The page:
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Alexander Hall: I quickly abandoned the dark web because I just it just wasn't worth my time, you can easily get more information by sourcing it locally and then you have full control of that well in order to do that, like I said earlier, you hear that.



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Alexander Hall: Drug addicts are being leveraged in order to get information they'll even sell their own information so maybe someone is a drug addict who has a clean credit history, who hasn't.



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Alexander Hall: yet taken advantage of bank accounts and other credit lines and stuff like that so they'll sell their information for 20 SEC, and now you've got this to play with you can go experiment with this this this you know.



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Alexander Hall: Empty credit thing this empty credit identity so there's that example Another example is whenever.



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Alexander Hall: You know the street level guys will go break into cars houses, whatever steal safes and they'll go break into real estate.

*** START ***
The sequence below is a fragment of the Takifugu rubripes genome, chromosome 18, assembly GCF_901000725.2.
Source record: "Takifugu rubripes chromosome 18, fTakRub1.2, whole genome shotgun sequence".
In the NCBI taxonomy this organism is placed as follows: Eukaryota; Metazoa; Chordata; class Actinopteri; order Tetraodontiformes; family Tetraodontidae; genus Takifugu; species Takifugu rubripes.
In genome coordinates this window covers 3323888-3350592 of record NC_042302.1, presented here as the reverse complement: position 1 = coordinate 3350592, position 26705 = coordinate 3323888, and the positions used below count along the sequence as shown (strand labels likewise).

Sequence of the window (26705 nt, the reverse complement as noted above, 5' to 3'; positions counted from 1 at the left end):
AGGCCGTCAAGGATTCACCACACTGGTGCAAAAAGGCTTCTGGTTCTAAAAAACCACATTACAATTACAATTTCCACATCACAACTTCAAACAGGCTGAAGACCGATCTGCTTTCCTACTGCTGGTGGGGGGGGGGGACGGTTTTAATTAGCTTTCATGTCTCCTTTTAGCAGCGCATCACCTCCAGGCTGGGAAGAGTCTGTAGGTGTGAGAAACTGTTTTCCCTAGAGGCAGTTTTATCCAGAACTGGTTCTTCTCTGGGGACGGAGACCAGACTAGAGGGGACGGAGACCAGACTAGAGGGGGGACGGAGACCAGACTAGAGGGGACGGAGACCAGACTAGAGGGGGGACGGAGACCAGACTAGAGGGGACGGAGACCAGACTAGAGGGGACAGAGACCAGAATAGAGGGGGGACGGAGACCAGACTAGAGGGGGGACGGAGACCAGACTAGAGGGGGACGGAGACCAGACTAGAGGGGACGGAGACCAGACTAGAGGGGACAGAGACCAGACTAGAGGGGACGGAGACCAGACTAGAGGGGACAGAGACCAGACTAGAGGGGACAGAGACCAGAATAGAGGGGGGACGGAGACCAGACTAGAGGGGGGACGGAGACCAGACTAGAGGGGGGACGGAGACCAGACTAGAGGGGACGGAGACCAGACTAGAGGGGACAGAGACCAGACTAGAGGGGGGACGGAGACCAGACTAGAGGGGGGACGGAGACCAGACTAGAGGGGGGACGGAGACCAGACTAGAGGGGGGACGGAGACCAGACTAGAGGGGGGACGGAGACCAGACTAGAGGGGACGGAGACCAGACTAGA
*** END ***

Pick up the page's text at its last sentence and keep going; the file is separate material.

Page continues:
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Alexander Hall: Mortgage companies and still the credit applications or the loan applications and all that.



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Alexander Hall: Then, after that you have people that actually work in these industries who are willing to give you mortgage information willing to give you, Dr office information stuff like that, now as far as gender playing into all of this.



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Alexander Hall: In my experience, and again all of my experience was all local to me, is all you know people I physically rubbed elbows with.



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Alexander Hall: What I saw was that males typically ran the operations females provided information, either for the trick of drugs or for the promise of being paid when something kicked off.



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Alexander Hall: yeah you rarely saw females at the head of an operation.